A claimant wishing to found jurisdiction to try foreign defendants under Article 6(1) Brussels I must demonstrate that the claims are so closely connected with the claim against the anchor defendant that it is expedient to hear and determine them together2 . The court must also be satisfied that the claim meets the threshold test of being a good arguable case.

Asset misappropriation claim In assessing whether Sana had a good arguable claim, the court considered whether there was a real prospect of her showing:

  1. That it was not a common practice within the CCC group to reinvest as the defendants alleged,
  2. That Hassib had had insufficient mental capacity to authorise the transfers following his stroke,
  3. That Said was not authorised under 1992 and 2004 powers of attorney to carry out the transactions on behalf of Hassib, and
  4. That Wael had conspiratorial knowledge or involvement in the alleged misappropriations.

The court found in relation to the first issue that there was an arguable case that it was not common practice to invest in the way that the defendants had; the defendants were unable to explain why and how specific investments were necessary, whether for local regulatory reasons or otherwise.

In respect of the second issue, the court held that Hassib’s capacity following his stroke was clearly in question in the light of his doctor’s evidence that he “did not have sufficient capacity to understand investment decisions” and Said would have been aware of this, given how closely connected the two brothers were in business.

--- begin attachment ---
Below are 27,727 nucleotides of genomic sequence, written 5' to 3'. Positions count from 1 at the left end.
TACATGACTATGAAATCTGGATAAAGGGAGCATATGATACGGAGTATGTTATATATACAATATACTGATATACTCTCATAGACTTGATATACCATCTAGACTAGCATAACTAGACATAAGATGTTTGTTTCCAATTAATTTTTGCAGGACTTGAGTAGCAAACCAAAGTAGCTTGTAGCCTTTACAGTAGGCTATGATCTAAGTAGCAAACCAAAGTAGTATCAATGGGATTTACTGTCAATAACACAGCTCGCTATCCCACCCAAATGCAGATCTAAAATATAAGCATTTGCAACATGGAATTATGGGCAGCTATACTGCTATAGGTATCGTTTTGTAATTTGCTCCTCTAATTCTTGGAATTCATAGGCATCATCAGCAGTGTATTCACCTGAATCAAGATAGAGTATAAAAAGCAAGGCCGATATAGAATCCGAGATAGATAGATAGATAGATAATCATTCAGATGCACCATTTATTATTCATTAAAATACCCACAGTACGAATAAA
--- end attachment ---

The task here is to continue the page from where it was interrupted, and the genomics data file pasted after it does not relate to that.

As to whether Said was authorised to carry out the transactions, the court considered the scope of the 1992 power of attorney to be unclear, and was not satisfied that the 2004 power of attorney had been properly executed (it was created following Hassib’s stroke). 

Finally, given Wael’s close involvement in the transactions, the likelihood of his knowledge of Hassib’s material impairment, and broader questions of propriety surrounding the investments, the court found that there was a real issue to be tried in relation to intentional wrongdoing on the part of Wael.

In the circumstances, the court consider hat there were real issues to try in the asset misappropriation claim. Further, the court accepted that those issues arose in relation to each relevant defendant to that claim, and questions of knowledge and intention were likely to raise interlinked factual issues. The court was accordingly satisfied that the English court could take jurisdiction over the claims against Wael’s co-defendants in respect of the asset misappropriation claim and refused the defendants’ application to stay the claim.

Share deprivation claim

In assessing the merits of whether there was a good arguable case for the share deprivation claim, the court considered the following:

  1. Whether there was a real prospect of establishing that Hassib in fact owned 39.915% of CCG’s share capital at the time of his death,
  2. If yes, whether there was a real prospect of establishing that the shares fell within Hassib’s estate as lapsed gifts rather than sales and that Sana was therefore entitled to them, and
  3. Whether there was a real prospect of establishing intentional wrongdoing by Wael in relation to deprivation of those shares.

In relation to the first issue, the court decided on the evidence that Hassib had successfully disposed of his shares in CCG capital before his death and there was therefore no real prospect of Sana demonstrating ownership at the time of his death.

In relation to the second issue, the judge decided that the agreements stood as sales rather than gifts under Lebanese law.